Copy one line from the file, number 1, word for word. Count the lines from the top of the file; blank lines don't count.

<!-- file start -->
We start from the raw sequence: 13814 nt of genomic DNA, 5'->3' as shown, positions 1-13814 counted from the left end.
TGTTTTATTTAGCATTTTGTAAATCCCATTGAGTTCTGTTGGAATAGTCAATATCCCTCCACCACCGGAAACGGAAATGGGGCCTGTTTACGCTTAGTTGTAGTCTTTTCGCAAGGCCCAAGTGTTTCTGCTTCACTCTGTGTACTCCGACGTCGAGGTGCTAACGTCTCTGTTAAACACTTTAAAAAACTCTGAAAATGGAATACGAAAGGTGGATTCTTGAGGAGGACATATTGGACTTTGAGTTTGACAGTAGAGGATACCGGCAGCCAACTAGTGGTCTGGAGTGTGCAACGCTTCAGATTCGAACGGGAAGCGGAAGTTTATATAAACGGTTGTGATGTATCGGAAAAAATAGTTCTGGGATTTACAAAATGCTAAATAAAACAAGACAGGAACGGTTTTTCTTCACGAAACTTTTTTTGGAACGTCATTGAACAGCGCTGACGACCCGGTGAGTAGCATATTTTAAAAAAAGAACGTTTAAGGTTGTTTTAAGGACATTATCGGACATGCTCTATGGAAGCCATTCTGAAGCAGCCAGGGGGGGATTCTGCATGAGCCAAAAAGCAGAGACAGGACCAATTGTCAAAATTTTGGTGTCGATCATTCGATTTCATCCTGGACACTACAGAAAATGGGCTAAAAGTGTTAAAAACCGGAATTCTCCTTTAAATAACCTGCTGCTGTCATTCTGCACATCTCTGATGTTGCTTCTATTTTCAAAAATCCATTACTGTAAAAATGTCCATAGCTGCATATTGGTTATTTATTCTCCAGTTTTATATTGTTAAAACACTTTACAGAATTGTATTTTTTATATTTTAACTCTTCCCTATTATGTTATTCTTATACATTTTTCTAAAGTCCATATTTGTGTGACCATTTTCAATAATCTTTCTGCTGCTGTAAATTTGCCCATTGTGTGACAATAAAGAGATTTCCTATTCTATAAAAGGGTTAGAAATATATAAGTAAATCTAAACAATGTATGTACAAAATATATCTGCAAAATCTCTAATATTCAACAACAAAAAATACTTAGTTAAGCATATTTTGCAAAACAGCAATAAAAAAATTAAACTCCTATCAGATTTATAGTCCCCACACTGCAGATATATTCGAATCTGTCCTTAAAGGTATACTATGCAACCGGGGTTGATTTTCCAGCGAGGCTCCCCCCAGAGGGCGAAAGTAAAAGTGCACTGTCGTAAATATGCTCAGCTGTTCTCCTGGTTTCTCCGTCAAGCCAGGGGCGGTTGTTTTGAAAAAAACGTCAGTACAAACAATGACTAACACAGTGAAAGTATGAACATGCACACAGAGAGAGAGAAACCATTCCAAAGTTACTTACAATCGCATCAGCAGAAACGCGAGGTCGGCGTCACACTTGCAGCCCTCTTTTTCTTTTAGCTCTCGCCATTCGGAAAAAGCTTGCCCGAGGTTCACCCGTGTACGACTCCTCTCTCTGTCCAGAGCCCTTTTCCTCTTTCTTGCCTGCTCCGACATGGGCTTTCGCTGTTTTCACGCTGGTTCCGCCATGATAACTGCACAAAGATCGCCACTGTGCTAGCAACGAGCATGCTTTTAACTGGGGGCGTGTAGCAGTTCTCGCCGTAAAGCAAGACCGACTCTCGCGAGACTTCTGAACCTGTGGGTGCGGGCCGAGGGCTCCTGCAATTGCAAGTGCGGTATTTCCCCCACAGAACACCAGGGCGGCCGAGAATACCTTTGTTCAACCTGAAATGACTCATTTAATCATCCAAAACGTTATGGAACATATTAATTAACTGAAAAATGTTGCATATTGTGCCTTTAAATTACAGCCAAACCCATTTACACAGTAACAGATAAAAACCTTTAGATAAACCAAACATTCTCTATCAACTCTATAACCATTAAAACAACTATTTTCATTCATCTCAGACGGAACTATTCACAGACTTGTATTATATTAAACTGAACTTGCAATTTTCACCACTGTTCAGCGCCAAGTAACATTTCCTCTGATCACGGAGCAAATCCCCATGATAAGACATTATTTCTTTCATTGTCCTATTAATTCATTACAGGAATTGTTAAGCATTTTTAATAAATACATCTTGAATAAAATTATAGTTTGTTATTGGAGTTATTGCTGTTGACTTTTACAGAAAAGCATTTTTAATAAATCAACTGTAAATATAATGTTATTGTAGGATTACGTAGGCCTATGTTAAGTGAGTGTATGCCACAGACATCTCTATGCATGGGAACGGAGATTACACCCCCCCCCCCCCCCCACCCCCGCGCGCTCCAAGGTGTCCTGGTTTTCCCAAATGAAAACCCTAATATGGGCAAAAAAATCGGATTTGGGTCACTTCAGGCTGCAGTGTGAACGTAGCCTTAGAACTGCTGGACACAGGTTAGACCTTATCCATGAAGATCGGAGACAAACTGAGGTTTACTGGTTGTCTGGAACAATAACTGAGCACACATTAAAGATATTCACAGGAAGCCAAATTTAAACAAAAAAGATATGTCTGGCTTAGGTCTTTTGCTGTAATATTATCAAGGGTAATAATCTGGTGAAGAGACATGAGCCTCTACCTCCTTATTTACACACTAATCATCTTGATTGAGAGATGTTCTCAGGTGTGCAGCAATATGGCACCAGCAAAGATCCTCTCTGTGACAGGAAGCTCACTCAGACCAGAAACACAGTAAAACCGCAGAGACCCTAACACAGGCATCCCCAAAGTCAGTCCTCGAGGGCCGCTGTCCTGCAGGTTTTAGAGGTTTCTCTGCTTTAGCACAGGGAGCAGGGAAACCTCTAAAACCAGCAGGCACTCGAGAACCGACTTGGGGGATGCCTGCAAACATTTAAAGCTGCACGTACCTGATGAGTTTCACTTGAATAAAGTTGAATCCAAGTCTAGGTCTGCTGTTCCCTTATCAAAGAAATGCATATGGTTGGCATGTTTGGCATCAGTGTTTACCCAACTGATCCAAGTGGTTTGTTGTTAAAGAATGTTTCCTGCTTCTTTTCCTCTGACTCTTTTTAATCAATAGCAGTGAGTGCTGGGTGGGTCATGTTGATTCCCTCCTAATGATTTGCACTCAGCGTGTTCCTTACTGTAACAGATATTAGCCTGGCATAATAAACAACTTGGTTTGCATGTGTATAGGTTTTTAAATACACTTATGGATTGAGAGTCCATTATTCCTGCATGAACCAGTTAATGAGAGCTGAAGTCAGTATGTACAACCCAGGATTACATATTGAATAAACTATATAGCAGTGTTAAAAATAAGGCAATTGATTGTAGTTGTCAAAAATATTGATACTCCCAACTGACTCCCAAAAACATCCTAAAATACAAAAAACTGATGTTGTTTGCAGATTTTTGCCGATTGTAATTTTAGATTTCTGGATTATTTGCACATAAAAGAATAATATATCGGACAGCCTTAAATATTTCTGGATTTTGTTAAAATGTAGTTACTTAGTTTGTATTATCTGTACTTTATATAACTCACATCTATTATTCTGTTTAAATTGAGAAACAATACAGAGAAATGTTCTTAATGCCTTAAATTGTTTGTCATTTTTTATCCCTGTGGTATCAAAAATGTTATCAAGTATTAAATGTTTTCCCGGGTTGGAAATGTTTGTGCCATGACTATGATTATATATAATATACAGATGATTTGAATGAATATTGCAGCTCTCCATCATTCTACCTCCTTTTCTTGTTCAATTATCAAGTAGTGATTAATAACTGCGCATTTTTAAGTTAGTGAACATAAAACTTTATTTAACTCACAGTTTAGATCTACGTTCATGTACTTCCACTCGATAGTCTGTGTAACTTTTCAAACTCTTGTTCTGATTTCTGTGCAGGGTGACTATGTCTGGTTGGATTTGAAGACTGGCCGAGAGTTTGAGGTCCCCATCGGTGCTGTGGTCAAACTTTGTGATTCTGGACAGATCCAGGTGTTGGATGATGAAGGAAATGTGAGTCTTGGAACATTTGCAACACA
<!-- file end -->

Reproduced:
We start from the raw sequence: 13814 nt of genomic DNA, 5'->3' as shown, positions 1-13814 counted from the left end.